Friday, June 17, 2016
Whaddya say, Sven from Sheboygan?
I had finished watching "Spotlight" the week before the verdict for the Stanford University case became public. The film is the true story of how the eponymous investigative team at the Boston Globe uncovered sexual abuse by priests of young boys and the Catholic Church's systemic cover-up of the same. It wasn't just the bishops, and the church lawyers, and the politically powerful parishioners who looked the other way. Because they were afraid of losing the good things the Church represented, or losing the approval of those who associated the Church with good things, people within the Church and outside of it looked the other way, and --until new blood came to the editorial staff--some of the Spotlight staff themselves did, too.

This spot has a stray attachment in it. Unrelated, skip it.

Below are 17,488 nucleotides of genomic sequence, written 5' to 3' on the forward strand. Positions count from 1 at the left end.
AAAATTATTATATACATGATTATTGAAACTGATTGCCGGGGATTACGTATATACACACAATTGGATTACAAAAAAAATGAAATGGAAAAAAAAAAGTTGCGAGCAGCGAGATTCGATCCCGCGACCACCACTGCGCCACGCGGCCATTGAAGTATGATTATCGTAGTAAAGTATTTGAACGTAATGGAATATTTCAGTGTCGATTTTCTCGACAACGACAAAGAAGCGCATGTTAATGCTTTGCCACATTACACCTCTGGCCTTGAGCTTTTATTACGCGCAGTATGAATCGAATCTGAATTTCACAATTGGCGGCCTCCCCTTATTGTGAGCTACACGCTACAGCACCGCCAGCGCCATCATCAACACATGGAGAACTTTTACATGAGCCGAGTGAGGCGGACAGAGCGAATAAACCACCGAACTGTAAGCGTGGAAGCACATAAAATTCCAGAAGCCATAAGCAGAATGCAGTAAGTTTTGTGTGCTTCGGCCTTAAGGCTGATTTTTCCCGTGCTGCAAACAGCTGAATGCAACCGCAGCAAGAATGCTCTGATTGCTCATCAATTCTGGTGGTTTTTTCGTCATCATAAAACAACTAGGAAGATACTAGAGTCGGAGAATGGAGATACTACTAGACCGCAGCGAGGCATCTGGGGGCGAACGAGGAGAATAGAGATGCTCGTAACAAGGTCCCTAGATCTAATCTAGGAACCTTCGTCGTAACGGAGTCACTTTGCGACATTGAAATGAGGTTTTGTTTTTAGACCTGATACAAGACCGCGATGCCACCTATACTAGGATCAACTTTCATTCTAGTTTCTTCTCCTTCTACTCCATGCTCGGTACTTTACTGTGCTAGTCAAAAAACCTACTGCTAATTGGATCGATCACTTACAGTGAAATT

The movie brought back memories of the scandal at Penn State University, where coach Sandusky ran a charitable program for disadvantaged kids that was actually a front for pimping them out. My husband's family taught me to join them in the enthusiastic chant, "Joe Pa, Joe Pa! Terno! Terno!" and so when it all came to light, it was really difficult for me to join in the criticism of the iconic figure: how could he not have known what was going on? I must admit, I understand how the aura of powerful folk in all arenas--religion, government, sports-- can outshine our conscience, our common sense, our commitment to believe--and to tell-- the truth.
What questions should I be asking myself, hmmm, IreneAthena, young lady? For whose approval do you write this blog?
While I ponder that thought, I'll be letting "Sven from Sheboygan" do the talking in the next installment of my series, "When Sweden, Rape, Stanford and Google Collide."